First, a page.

What I really liked about this book is that it sparked a lot of thought processes in my mind about the Why of kink. Being able to understand our desires is incredibly important when it comes to both accepting and growing in our sexuality. Rinella presents us with a spiritual and philosophical explanation of kink, and addresses many of the supposed conflicts between sex and spirit.

It may be just me, but I found his writing style a little hard to follow. It’s not bad writing, mind you, but not every reader perfectly meshes with every writing style. I found myself skimming quite a bit, not as engaged as I’d liek to have been. But I was still able to ingest what he was saying. Additionally, the layout could have used a little tweaking; the right margin was ragged instead of justified, and the indentations looked like they were the standard Word 4-5 space indents, rather than the three-space indents which turn out a lot better in book format. Both contributed to a bit less professional appearance.

Still, overall I’d definitely recommend this book to any kinky person out there who’s looking for a different angle to the topic. This one is definitely staying in our collection!

Four pawprints out of five.

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Can Animals and Machines Be Persons? – Justin Leiber

Can Animals and Machines Be Persons?: A Dialogue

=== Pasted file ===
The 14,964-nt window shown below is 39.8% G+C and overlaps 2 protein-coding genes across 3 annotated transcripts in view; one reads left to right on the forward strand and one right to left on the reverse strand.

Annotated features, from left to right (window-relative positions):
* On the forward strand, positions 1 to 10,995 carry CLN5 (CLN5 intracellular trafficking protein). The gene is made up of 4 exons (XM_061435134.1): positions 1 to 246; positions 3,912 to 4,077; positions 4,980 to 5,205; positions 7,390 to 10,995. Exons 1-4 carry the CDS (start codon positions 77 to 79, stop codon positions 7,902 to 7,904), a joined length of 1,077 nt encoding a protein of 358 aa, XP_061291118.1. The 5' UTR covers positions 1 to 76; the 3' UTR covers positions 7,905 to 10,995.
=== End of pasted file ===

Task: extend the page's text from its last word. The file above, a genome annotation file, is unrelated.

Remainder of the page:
Justin Leiber
Hackett Pub. Co. Inc., 1985
70 pages

Here’s yet another member of my Top Ten Most Underappreciated Books on Animal Magic.

This is a book I think should be required reading for being human. Set up as a very plausible fictional United Nations debate, it presents a philosophical dialogue concerning whether or not animals and technology (especially artificial intelligences) are people, and therefore possess intrinsic rights (such as the right to live). The debate centers on a chimpanzee and an AI who are on an otherwise abandoned space station that scheduled for destruction–with them still on it.

It’s a very quick read–I finished it in less than an hour. However, that’s because the writing is exceptionally well-done; the points are solidly made, but the format–conversation–allows them to flow smoothly. Every one of the seventy pages conveys the importance of the ideas at hand.

The author doesn’t favor one side or the other; he argues both viewpoints well, showing both the merits and flaws in each. In addition, some interesting parallels are brought up–for example, how in many cultures women weren’t even considered “people” until recently. And there are some excellent ruminations on the nature of consciousness.

This is probably one of my favorite quotes:

“The multicellular organism is just an extreme example of [a collective individual]. Each cell carries on a miniature life, but the collective is so obviously the subject of biological generalizations that we see it as an organism much more than we see the individual cells as organisms.” (p. 48)

Overall, this is a necessary addition not only to the animal magician’s library, but anyone else who has the capacity to read English.

Five pawprints out of five.